In this article, we’re going to have a little look at how to create a really strong brand from scratch. This might be if you were, for instance, starting a new business or starting a new business unit, launching a new product, somewhere where you’ve got a complete blank slate.
We always start by knowing your markets. This is about understanding your customer, what’s important to them, what influences their buying decisions in your space. Once you know that, figure out who you have the potential to be to that audience. That might not necessarily “we are that right now”, it’s just we have the potential as a company to be X, Y, Z. This is our potential playing field.
Brand Research & Strategy
Once you’ve got that, we want to research and test those ideas with your target market. Say there’s four potential things that you could be to your market. You want to go out and figure out which one of those is going to be the strongest. Let’s say, for argument’s sake, we tested four ideas and actually the third one is the one that’s really resonating with your customers. You then pick that one and base all your messaging and strategy around that particular position for your business or product.
Once you’ve got your messaging and strategy in place, then you get to get into actually making your brand a reality. Start by planning. It’s going to be tempting to just get straight into putting pretty colours on things, but you need to figure out where your brand is going to go, what it needs to do, and actually have a full plan of all the stuff you’re going to need to create for that brand before you put pen to paper. This will really help whoever is designing the brand and creating the brand to come up with an identity that’s going to work for the way that you want to use it.
The Fun Stuff
Once you’ve got your plan, then you get into the fun stuff. You can do naming, logos, colour palettes, tone of voice, all that kind of stuff, and create all the assets that you want, be that a new website or whatever it is.
Once all that’s up and running and launched, you need to make sure that everybody stays on track with it. Brand guidelines, we always say do two versions. You’d have one version for your designers and writers and anyone who’s doing kind of marketing oriented tasks, where they’re actually going to need to know exactly what colour to use or exactly how many millimetres of white space need to be around the logo.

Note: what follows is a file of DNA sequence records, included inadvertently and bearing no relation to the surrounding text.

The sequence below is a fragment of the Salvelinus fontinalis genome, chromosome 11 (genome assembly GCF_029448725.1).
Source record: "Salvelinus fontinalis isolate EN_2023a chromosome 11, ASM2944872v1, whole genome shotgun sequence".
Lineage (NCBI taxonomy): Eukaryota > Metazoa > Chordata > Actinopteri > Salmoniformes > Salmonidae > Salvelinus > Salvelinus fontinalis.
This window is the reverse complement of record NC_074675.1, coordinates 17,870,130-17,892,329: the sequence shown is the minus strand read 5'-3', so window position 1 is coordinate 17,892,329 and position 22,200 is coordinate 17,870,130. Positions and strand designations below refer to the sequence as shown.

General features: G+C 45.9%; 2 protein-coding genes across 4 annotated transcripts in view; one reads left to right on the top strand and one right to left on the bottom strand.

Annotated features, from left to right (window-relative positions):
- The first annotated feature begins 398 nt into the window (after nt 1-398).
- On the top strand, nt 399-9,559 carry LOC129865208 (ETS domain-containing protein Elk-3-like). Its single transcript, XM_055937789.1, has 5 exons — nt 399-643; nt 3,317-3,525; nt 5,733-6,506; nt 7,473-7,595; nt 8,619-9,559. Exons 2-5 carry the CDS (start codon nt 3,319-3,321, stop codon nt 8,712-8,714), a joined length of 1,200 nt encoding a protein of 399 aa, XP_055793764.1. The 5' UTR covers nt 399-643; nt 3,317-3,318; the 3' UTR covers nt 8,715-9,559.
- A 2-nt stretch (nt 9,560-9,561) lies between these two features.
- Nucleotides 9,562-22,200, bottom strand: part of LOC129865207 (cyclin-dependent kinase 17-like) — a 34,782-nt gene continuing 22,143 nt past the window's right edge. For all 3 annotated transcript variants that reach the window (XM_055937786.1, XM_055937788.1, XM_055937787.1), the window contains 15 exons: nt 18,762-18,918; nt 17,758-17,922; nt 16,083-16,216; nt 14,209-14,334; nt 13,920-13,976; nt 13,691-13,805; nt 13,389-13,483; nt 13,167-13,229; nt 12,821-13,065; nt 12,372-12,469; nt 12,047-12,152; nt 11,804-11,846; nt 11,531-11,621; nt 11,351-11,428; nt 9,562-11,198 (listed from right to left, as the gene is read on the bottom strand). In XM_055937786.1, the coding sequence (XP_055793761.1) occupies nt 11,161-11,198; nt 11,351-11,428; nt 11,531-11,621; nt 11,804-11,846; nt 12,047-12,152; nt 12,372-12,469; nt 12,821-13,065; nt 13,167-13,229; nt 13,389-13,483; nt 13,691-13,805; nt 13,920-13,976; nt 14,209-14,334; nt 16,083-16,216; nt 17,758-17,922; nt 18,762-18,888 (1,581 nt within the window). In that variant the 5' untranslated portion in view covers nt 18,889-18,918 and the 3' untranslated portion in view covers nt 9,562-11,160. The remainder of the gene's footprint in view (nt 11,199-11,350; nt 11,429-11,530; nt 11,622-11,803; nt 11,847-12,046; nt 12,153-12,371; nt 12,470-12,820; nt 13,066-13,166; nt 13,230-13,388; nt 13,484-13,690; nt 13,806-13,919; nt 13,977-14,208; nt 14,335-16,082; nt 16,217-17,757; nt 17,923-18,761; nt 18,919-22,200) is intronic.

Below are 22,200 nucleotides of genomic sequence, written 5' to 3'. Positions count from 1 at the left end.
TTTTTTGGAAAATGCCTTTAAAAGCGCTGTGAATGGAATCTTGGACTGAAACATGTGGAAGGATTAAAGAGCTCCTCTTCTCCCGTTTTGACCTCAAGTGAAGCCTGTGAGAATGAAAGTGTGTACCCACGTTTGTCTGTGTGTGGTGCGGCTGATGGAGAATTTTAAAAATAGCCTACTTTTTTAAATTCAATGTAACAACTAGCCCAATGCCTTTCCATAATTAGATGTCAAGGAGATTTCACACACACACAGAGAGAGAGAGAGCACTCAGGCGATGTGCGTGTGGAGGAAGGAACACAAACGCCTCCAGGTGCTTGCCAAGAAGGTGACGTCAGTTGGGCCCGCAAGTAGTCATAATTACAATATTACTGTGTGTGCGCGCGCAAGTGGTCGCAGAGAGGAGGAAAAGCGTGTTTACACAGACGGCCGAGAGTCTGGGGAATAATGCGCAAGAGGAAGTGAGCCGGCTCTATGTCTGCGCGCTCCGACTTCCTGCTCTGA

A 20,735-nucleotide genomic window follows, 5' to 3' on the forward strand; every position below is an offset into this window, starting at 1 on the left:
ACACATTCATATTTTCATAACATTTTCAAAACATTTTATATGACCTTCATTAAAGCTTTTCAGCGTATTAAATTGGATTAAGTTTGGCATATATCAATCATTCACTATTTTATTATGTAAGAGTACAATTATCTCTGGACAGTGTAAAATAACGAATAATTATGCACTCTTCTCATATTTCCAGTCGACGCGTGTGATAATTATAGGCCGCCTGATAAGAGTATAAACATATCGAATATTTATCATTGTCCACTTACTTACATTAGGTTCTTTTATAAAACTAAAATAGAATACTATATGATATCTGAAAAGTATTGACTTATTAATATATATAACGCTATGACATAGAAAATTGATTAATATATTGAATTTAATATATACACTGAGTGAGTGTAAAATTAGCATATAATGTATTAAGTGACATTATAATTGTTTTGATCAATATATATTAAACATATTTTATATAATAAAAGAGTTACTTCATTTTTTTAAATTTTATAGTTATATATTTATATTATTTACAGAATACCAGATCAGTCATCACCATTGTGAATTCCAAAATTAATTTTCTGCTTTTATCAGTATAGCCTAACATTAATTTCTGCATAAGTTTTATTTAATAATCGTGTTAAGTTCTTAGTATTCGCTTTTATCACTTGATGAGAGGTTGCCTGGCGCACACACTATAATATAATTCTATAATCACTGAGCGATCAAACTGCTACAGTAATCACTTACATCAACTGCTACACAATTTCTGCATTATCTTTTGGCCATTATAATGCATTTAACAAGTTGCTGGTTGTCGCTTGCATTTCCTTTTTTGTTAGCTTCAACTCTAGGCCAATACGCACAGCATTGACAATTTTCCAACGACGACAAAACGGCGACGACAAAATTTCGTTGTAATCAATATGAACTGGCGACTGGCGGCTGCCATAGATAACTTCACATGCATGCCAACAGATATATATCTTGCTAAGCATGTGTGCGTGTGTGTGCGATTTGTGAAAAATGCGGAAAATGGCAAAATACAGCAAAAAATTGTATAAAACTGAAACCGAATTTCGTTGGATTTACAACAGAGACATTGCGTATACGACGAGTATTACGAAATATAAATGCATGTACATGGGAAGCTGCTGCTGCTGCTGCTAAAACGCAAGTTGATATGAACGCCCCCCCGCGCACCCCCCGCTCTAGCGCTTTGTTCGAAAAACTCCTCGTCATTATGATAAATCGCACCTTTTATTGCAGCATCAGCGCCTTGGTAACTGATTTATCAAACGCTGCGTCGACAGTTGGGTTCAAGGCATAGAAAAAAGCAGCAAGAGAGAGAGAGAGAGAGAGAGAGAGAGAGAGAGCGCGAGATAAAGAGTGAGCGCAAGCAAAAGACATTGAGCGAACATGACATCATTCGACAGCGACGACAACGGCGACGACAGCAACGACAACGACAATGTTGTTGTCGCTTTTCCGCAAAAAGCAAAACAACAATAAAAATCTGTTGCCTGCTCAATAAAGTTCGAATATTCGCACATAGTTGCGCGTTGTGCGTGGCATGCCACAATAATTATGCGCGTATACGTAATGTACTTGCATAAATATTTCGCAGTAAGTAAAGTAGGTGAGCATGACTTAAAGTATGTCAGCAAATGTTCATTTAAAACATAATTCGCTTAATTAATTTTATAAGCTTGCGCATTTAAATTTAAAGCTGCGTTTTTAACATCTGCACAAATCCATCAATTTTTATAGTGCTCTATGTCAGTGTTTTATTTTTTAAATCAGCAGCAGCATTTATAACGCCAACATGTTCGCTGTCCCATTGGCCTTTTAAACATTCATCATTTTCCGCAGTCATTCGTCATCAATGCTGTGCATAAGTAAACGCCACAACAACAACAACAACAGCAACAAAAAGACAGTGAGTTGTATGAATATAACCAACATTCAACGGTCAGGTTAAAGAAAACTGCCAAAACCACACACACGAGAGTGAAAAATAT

For most of your team, they’re never going to have to create that sort of thing and those sort of guidelines are going to be meaningless and possibly a little scary for them. We’d always say do a one or two pager for them that’s more based around the values, the culture, the behaviours, all the stuff that you want them to exhibit when they’re talking to your customers or even talking to other people in just generally in the outside world.
If you want people to represent your brand, they need a kind of people guidelines. That needs to be quite short and sweet, and focused on the things that they’re actually going to do day to day rather than the hex code for colour eight of your secondary palette.
Once you’ve got the guidelines, then it’s just a matter of managing the brand, which is possibly the slightly more boring aspect of it, but really well managed brands are stronger brands.
The final element of brand management is strategic evolution over time. That’s when “what we did 10 years ago” doesn’t quite fit with “where we are now”. Or it stopped resonating quite as much as it did with the customer because something that was new and innovative then isn’t new and innovative now.
It’s not a matter of necessarily doing a rebrand all the time. You don’t have to completely change everything. You can leave your logo and your colour palette alone. Just look at your messaging and what you’re saying about your business and tweak that. Or, take slightly different approach in your creative. Pull out different elements of your brand that perhaps were seen as less important initially, but are now more important.
But brands are kind of a moving thing. They don’t necessarily stay fixed forever, but the real point to take away is that you must be in control of that movement. It’s a strategic decision from the top to change the brand, rather than letting everybody in a business organically move the goalposts over time because that will end up with a very disjointed story that doesn’t really work as a brand.
Are you creating a new brand right now? Need a hand? Let us know.